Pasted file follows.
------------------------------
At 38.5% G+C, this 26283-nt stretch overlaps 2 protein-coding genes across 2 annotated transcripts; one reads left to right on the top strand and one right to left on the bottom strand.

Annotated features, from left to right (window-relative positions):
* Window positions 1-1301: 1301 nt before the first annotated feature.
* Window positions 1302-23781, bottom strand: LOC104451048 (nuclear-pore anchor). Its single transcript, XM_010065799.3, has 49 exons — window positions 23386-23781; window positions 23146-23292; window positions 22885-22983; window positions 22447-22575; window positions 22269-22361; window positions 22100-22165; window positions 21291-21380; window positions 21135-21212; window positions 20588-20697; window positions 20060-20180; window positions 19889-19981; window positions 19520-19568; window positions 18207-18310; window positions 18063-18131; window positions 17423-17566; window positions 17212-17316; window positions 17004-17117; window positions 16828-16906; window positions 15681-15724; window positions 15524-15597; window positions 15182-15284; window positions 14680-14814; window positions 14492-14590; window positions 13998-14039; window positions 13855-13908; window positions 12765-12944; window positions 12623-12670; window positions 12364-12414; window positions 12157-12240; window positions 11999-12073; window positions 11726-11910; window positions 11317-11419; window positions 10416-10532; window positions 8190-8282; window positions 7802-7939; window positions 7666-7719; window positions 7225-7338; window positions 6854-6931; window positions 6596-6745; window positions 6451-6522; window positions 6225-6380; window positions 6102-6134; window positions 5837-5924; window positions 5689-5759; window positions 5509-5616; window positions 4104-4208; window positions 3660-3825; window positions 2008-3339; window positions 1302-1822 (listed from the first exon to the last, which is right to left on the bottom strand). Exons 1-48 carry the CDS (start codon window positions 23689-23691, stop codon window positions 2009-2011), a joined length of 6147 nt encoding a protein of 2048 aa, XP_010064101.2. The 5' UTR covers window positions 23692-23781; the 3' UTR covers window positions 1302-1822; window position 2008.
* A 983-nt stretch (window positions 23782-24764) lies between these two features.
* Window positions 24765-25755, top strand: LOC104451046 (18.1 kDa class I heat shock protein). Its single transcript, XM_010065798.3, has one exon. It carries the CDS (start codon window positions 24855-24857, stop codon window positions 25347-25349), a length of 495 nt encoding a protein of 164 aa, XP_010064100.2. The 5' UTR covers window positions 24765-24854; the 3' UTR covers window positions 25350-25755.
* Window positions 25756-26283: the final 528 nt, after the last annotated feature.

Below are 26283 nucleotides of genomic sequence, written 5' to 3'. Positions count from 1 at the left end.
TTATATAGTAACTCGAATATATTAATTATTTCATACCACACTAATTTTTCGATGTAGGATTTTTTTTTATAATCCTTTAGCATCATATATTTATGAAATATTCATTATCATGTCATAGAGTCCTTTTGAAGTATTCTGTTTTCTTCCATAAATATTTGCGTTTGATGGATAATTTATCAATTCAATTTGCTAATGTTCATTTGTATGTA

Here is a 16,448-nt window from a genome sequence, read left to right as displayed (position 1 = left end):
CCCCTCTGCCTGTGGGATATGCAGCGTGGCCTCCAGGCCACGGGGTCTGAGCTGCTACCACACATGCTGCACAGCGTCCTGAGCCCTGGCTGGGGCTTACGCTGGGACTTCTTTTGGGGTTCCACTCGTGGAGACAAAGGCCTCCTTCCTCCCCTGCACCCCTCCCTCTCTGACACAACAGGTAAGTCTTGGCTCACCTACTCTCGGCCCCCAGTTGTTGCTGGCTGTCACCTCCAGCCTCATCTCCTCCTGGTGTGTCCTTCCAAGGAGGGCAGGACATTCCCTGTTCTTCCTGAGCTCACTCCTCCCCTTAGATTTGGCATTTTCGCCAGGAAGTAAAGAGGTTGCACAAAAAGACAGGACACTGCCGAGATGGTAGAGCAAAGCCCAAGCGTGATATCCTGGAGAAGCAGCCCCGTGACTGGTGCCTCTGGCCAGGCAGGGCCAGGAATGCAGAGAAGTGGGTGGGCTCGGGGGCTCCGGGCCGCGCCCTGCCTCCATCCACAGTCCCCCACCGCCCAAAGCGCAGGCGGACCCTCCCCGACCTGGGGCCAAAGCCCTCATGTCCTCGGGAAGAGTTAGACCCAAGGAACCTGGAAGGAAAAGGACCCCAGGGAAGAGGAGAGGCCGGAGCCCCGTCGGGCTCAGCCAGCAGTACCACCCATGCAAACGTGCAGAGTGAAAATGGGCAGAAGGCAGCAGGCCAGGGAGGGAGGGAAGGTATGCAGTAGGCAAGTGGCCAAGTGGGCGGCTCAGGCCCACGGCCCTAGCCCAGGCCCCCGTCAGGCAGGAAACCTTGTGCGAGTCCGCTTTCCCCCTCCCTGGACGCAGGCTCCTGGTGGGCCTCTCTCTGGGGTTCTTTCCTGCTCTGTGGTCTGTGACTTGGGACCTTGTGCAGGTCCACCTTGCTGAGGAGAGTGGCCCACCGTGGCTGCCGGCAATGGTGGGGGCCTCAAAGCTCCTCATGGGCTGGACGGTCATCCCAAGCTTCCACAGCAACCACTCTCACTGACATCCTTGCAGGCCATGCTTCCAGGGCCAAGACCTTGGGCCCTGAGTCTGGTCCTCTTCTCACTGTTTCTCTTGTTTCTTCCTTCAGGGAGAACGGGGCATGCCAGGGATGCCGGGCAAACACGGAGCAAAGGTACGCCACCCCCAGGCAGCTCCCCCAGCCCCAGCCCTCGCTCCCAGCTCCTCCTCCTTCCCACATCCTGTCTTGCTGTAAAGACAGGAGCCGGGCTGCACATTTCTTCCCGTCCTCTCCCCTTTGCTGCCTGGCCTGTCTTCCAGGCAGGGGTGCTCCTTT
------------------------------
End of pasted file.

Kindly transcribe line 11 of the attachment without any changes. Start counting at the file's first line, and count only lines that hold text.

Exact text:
CCCCTCTGCCTGTGGGATATGCAGCGTGGCCTCCAGGCCACGGGGTCTGAGCTGCTACCACACATGCTGCACAGCGTCCTGAGCCCTGGCTGGGGCTTACGCTGGGACTTCTTTTGGGGTTCCACTCGTGGAGACAAAGGCCTCCTTCCTCCCCTGCACCCCTCCCTCTCTGACACAACAGGTAAGTCTTGGCTCACCTACTCTCGGCCCCCAGTTGTTGCTGGCTGTCACCTCCAGCCTCATCTCCTCCTGGTGTGTCCTTCCAAGGAGGGCAGGACATTCCCTGTTCTTCCTGAGCTCACTCCTCCCCTTAGATTTGGCATTTTCGCCAGGAAGTAAAGAGGTTGCACAAAAAGACAGGACACTGCCGAGATGGTAGAGCAAAGCCCAAGCGTGATATCCTGGAGAAGCAGCCCCGTGACTGGTGCCTCTGGCCAGGCAGGGCCAGGAATGCAGAGAAGTGGGTGGGCTCGGGGGCTCCGGGCCGCGCCCTGCCTCCATCCACAGTCCCCCACCGCCCAAAGCGCAGGCGGACCCTCCCCGACCTGGGGCCAAAGCCCTCATGTCCTCGGGAAGAGTTAGACCCAAGGAACCTGGAAGGAAAAGGACCCCAGGGAAGAGGAGAGGCCGGAGCCCCGTCGGGCTCAGCCAGCAGTACCACCCATGCAAACGTGCAGAGTGAAAATGGGCAGAAGGCAGCAGGCCAGGGAGGGAGGGAAGGTATGCAGTAGGCAAGTGGCCAAGTGGGCGGCTCAGGCCCACGGCCCTAGCCCAGGCCCCCGTCAGGCAGGAAACCTTGTGCGAGTCCGCTTTCCCCCTCCCTGGACGCAGGCTCCTGGTGGGCCTCTCTCTGGGGTTCTTTCCTGCTCTGTGGTCTGTGACTTGGGACCTTGTGCAGGTCCACCTTGCTGAGGAGAGTGGCCCACCGTGGCTGCCGGCAATGGTGGGGGCCTCAAAGCTCCTCATGGGCTGGACGGTCATCCCAAGCTTCCACAGCAACCACTCTCACTGACATCCTTGCAGGCCATGCTTCCAGGGCCAAGACCTTGGGCCCTGAGTCTGGTCCTCTTCTCACTGTTTCTCTTGTTTCTTCCTTCAGGGAGAACGGGGCATGCCAGGGATGCCGGGCAAACACGGAGCAAAGGTACGCCACCCCCAGGCAGCTCCCCCAGCCCCAGCCCTCGCTCCCAGCTCCTCCTCCTTCCCACATCCTGTCTTGCTGTAAAGACAGGAGCCGGGCTGCACATTTCTTCCCGTCCTCTCCCCTTTGCTGCCTGGCCTGTCTTCCAGGCAGGGGTGCTCCTTT